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Review: Suburbicon

No one asked for this

Set within a fictional 1960s gated community, George Clooney’s sixth directorial outing, Suburbicon, follows Gardner Lodge (Matt Damon), who plots to kills his wife to collect insurance money with the help of his sister-in-law Margaret (Julianne Moore). This Double Indemnity-esque narrative is complicated by Gardner’s skeptical son (Noah Jupe). Meanwhile, the town is shaken up by the arrival of the Meyers family, the first and only Black people to move into the all-white neighbourhood. As Gardner and Margaret progress in their plot, the townspeople bubble with rage, building to a riot on the Meyers’ lawn.

Despite a good deal of polish and slick style, Suburbicon is totally empty. Based on a Coen brothers’ script, the film has the director-duo’s trademark dark humour, which is unfortunately flat in the hands of Clooney. While Oscar Isaac’s brief, yet wonderfully performed role, as a straight-talking insurance investigator, steals the show, it is only a small breath of fresh air in an otherwise stale film. The addition of the race subplot is equally shallow, saying nothing and exploiting the trauma of the Black family (who have no agency or voice) for tension. Passionless and uninspired, a derivative non-Coens noir throwback with barely the inklings of racial critique is not anything effective or enjoyable.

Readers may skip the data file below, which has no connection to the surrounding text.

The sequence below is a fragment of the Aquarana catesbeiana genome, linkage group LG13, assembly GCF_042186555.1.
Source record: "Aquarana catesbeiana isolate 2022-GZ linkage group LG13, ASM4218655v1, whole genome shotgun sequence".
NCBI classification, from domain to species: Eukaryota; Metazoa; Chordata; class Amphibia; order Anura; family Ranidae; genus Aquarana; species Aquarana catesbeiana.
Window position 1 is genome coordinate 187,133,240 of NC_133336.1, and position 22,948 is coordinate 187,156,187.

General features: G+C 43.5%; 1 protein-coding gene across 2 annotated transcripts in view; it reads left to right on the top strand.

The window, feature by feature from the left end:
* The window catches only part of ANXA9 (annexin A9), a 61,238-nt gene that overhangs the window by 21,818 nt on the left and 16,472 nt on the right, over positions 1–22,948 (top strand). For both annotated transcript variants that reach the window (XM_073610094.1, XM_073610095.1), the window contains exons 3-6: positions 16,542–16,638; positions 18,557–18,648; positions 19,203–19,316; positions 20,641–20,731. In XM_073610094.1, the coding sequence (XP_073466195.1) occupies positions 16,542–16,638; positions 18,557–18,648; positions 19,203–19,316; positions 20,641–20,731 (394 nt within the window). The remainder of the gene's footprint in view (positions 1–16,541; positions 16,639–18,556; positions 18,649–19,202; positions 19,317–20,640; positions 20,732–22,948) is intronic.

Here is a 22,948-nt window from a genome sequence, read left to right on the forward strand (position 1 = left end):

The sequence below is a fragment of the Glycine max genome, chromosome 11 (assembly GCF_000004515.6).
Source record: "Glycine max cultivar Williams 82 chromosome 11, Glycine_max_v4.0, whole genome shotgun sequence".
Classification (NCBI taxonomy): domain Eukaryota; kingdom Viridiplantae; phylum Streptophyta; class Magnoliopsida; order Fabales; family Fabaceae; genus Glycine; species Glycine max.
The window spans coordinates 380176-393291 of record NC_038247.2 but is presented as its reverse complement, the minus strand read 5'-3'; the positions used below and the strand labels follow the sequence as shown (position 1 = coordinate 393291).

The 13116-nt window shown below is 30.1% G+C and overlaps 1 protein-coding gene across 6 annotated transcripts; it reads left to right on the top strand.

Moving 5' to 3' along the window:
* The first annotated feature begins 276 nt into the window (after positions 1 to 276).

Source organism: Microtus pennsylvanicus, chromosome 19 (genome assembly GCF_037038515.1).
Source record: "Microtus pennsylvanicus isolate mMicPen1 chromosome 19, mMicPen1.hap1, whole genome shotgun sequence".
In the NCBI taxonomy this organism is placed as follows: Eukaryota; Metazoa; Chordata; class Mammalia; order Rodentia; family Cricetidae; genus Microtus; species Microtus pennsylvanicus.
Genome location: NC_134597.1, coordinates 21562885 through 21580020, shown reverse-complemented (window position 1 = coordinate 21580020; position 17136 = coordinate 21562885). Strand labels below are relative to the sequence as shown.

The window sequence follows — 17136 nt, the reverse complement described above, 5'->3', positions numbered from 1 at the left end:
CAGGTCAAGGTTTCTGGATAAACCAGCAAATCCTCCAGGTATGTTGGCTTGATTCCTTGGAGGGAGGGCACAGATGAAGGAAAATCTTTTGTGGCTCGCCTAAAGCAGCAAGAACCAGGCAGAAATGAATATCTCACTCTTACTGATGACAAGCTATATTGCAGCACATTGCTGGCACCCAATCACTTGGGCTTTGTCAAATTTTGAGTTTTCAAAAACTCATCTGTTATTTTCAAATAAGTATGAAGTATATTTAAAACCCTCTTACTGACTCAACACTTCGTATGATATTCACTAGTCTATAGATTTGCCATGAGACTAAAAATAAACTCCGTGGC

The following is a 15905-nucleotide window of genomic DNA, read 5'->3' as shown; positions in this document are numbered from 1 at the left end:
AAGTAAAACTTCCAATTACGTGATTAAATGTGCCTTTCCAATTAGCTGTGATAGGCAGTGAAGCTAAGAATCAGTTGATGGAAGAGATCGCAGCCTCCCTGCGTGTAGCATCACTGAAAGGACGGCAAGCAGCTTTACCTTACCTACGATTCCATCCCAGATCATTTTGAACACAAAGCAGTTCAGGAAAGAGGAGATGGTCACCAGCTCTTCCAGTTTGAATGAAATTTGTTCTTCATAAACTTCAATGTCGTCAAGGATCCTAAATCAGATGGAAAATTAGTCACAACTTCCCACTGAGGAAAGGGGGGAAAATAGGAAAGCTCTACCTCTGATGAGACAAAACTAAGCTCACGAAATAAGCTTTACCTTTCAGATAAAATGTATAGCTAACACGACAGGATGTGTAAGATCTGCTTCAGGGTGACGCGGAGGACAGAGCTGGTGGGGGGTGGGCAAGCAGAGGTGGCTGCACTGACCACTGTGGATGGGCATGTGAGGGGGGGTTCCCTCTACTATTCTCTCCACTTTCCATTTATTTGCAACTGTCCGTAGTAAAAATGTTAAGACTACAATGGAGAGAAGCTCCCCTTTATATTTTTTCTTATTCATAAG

Chelsea Phillips-Carr

Chelsea Phillips-Carr is a freelance writer from Toronto. She has an MA in cinema studies.